But the fact that the study merely shows an association between the gene variation and lower rates of senility could temper the enthusiasm of those looking for a quick fix for age-related changes in the brain.
"This is an association; no causal link has been shown," said Dr. Myron Weiner, clinical professor of psychiatry and neurology at the University of Texas Southwestern Medical Center in Dallas. "It could be that this gene is associated with an as-yet undiscovered gene that is the real contributor to longevity and cognition."
And until a more definite link is drawn, the true impact of the findings remains unclear.
"This is pretty early in the research to know its full significance," said Dr. Norman Foster, director of the Center for Alzheimer's Care, Imaging and Research at the University of Utah in Salt Lake City. "LDL and HDL are known to affect vascular disease, and this may be the main effect on the brain."
Still, the treatment implications for the future have many looking forward to the possibility of new methods that could slow or halt some of the aging processes that lead to senility and other age-related changes.
If the findings can be extended to show that HDL levels play an important part in aging, targeting HDL could turn out to be the next strategy in the battle against senility.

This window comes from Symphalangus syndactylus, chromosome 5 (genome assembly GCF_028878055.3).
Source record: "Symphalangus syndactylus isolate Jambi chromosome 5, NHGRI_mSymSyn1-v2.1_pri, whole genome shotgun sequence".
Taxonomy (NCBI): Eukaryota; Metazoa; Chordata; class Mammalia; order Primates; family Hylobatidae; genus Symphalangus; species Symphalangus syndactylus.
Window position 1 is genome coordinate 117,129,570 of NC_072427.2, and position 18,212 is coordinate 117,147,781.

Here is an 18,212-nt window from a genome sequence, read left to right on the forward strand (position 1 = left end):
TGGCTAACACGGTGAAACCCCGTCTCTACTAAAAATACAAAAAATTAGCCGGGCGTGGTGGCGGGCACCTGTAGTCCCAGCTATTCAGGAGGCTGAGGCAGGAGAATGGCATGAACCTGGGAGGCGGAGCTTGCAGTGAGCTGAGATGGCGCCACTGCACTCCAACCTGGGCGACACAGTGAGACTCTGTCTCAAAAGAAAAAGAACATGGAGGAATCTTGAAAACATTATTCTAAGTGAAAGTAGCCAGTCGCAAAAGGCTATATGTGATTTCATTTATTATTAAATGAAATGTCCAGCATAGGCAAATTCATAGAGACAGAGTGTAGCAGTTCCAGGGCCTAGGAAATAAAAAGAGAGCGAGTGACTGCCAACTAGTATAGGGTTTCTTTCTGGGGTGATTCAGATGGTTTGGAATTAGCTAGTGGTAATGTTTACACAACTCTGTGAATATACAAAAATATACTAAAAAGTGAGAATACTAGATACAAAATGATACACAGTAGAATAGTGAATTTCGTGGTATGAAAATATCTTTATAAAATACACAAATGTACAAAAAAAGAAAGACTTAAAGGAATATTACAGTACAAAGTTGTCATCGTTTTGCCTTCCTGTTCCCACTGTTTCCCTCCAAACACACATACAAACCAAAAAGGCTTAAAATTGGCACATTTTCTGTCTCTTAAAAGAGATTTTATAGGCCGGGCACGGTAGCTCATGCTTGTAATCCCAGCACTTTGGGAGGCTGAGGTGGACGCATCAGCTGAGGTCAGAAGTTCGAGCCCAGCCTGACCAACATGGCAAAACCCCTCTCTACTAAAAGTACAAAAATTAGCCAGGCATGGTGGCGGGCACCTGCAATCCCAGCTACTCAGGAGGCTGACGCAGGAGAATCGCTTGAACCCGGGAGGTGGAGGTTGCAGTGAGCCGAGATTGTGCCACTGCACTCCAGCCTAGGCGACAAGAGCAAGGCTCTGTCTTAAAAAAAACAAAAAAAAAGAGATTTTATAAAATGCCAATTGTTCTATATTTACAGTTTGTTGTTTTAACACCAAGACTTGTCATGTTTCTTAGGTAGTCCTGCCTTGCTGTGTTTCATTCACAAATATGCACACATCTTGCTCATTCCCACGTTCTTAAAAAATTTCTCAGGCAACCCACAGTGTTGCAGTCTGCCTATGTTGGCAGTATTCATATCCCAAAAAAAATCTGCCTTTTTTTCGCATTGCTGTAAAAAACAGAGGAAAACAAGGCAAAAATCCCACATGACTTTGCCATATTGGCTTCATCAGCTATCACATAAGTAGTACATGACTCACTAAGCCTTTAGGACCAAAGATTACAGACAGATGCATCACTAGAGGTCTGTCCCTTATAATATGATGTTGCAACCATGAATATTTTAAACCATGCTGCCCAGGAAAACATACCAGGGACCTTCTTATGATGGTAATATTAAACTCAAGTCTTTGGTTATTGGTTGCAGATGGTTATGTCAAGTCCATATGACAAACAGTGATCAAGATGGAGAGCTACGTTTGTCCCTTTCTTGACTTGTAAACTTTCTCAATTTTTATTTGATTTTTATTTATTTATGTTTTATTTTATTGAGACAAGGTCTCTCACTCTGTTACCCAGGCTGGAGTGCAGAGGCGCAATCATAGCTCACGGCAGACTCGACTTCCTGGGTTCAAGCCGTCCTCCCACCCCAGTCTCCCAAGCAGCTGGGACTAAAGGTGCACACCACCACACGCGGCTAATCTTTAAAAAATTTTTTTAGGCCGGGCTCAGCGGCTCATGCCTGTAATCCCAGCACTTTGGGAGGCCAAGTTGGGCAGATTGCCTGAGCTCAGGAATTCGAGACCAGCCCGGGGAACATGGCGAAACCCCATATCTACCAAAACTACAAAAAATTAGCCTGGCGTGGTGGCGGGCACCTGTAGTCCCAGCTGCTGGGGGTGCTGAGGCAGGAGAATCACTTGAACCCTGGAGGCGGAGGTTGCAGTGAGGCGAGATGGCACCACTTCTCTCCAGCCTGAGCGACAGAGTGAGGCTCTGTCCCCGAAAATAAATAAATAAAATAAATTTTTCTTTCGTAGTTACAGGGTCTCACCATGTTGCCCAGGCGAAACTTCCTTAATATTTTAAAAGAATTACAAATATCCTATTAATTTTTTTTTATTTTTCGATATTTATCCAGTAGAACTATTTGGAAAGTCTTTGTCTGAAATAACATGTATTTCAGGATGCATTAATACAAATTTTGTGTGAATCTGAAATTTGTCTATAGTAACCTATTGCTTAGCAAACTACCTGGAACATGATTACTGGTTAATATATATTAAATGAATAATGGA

"This may indeed be a highly significant finding if altering the gene product could combat [the] normal -- or even accelerated -- aging processes," said Dr. Wendy Wright, assistant professor of neurology and neurosurgery at the division of neurosciences critical care of Emory University Hospital in Atlanta.
Potentially, these treatments could take the form of drugs designed to raise levels of HDL, such as one that pharmaceutical giant Pfizer was working on, known as torcetrapib.
It was developed to help those with high cholesterol, but the drug trial was halted when it was found that it resulted in a higher risk of death for those taking it. But future drugs to raise HDL without this side effects may eventually be developed to stave off senility.
"The big picture is that drugs being developed to raise HDL or improve its function in order to reduce cardiovascular disease might eventually be able to be shown to also protect against cognitive decline and dementia," Rader said. "This would be huge, but it is a ways off."
Until researchers design drugs and trials to address the problem of senility, however, determining the true potential of such drugs is a guessing game.
"It is too soon for anyone other than researchers to get excited about it," Weiner said.
Though therapies remain speculative, many researchers remain optimistic that the finding could lead to a greater overall understanding of the factors behind senility.
"The point is that you don't have to get senile when you age, even if you are over 100," Messmer said. "If you don't have atherosclerosis, you are much more likely to have your mental faculties preserved."
And if you are not fortunate enough to have received this particular gene mutation from your parents?
"You have the option of not smoking, maintaining a normal weight, exercising regularly, treating high blood pressure and lowering cholesterol as far as possible," Messmer said. "Stop atherosclerosis, and keep your mind."